The Night The Moon Exploded

Jan 5, 2021 0 comments

In the early evening of 18 June 1178, five monks from Canterbury in southern England, reported having witnessed an unusual phenomenon in the sky. According to the monk Gervase, chronicler of the Abbey of Christ Church, the men were looking at a new crescent moon when they saw the upper part “split in two.” Gervase wrote:

From the midpoint of the division a flaming torch sprang up, spewing out, over a considerable distance, fire, hot coals and sparks. Meanwhile the body of the Moon which was below writhed, as it were in anxiety, and to put it in the words of those who reported it to me and saw it with their own eyes, the Moon throbbed like a wounded snake. Afterwards it resumed its proper state. This phenomenon was repeated a dozen times or more, the flame assuming various twisting shapes at random and then returning to normal. Then, after these transformations, the Moon from horn to horn, that is along its whole length, took on a blackish appearance.

canterbury moon explosion 18 June 1178

Gervase’s narrative remained forgotten for centuries until Jack Hartung, a geophysicist at the State University of New York at Stony Brook, rediscovered it in the 1970s. Since then it has been the source of much interest among astronomers. Hartung suggested that the men witnessed a meteor or an asteroid impact on the Moon, most likely the one that created the 22-kilometer crater Giordano Bruno, since the time period of its formation corresponds to the date of the observed phenomenon.

But there are problems with this theory. For one, the Giordano Bruno crater could not have formed only 800 years ago. According to the astronomer Tomokatsu Morota, Giordano Bruno crater is between one and ten million years old. The cosmogeologist Jörg Fritz also estimated the age of the crater at more than one million years, and adds that a crater as young as 800 years old would still show signs of its youth, such as an elevated temperature from the impact, none of which was observed in the Giordano Bruno crater.

Related: The Mysterious Sky Battle Over Nuremberg in 1561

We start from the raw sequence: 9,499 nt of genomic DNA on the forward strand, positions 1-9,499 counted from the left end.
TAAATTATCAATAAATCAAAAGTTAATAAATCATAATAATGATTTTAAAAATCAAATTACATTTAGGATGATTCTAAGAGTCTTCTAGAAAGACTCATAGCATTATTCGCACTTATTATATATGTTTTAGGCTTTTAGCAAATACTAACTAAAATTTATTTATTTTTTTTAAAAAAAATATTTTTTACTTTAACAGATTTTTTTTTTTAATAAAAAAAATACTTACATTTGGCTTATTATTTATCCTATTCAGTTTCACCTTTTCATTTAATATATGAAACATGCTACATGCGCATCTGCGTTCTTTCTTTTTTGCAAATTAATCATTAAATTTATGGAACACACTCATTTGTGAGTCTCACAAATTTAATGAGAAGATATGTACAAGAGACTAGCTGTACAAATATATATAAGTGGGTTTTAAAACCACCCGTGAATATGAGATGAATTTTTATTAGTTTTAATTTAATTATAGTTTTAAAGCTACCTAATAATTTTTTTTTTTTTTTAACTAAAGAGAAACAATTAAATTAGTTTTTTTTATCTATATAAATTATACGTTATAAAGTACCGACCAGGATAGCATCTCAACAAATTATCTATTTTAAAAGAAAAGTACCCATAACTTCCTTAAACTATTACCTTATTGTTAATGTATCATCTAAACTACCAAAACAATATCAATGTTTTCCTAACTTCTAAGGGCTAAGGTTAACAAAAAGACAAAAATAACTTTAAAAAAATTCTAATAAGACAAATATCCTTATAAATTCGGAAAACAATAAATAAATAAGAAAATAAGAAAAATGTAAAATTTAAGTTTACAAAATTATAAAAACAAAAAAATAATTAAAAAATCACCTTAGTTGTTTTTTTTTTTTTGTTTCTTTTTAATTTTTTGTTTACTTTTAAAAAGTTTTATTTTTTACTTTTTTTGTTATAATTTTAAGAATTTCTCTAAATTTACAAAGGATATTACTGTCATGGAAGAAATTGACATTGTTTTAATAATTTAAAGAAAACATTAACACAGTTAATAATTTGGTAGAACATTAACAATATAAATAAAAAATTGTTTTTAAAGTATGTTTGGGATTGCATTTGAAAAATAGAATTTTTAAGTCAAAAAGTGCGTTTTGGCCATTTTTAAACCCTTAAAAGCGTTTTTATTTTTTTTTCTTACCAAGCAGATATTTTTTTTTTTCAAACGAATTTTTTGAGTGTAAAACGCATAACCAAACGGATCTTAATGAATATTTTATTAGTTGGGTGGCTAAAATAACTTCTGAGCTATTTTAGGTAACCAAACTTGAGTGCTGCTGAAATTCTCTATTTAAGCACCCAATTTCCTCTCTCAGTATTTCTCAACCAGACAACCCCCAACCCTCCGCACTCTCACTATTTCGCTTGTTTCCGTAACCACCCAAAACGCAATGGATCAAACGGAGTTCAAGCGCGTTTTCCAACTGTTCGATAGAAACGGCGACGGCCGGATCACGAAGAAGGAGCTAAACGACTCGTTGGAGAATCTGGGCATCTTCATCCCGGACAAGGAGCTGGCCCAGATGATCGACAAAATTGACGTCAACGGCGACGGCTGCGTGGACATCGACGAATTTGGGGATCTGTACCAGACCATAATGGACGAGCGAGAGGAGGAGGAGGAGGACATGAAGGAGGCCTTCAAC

Besides, an impact of such intensity would have kicked up an amount of debris that would have triggered a blizzard of meteor storm on earth up to a week long. If the men of 1178 had witnessed the formation of the Giordano Bruno crater, they should have also witnessed an intense meteor shower the following nights. The fact that no one recorded what should have been a spectacular fireworks display in any annals of astronomy from around the world, including European, Chinese, Arabic, Japanese and Korean, indicates that the monks did not witness an asteroid impact.

Giordano Bruno crater.

Giordano Bruno crater. Photo: NASA

So what did the monks saw? Paul Withers of the University of Arizona's Lunar and Planetary Laboratory believes the men simply saw a meteorite explode in the earth’s atmosphere before the moon’s shadowed disc.

“I think they happened to be at the right place at the right time to look up in the sky and see a meteor that was directly in front of the moon, coming straight towards them,” Withers said. “And, it was a pretty spectacular meteor that burst into flames in the Earth's atmosphere - fizzling, bubbling, and spluttering. If you were in the right one-to-two kilometer patch on Earth's surface, you'd get the perfect geometry. That would explain why only five people are recorded to have seen it.”

But Withers goes further. He suggests that the men had seen nothing at all, because the moon was not yet visible from Canterbury on 18 June 1178. Perhaps the date was incorrect? Or perhaps the entire episode was made up?

Astronomy historian Peter Nockolds believes that Gervase’s story was complete fantasy.

“The supposed event took place during the time of the Crusades,” Nockolds explains. “The Moon is a well-known symbol of Islam. (The crescent Moon currently appears on the flags of certain Islamic countries.) The Qu'ran contains a reference to the splitting of the Moon (Surah 54:1). The phenomenon described by Gervase could be interpreted as portending the defeat of Islam.”

Monks had the habit of associating celestial apparitions to Christian victories in the Crusades. Gervase himself had related atmospheric phenomena of the previous year to the defeat of Islamic armies. The lunar phenomenon described for 1178 June 18 could then be a piece of propaganda, holding the prospect of the defeat of Islam if Frederick Barbarossa, the Holy Roman Emperor, would intervene. The truth will probably never be known.

# The Mysterious Case of Crater Giordano Bruno, NASA Science
# Javier Yanes, The Mystery of the Moon that was Split in Two, BBVA
# Peter Nockolds, Comment on "Meteor storm evidence against the recent formation of lunar crater Giordano Bruno" by Paul Withers


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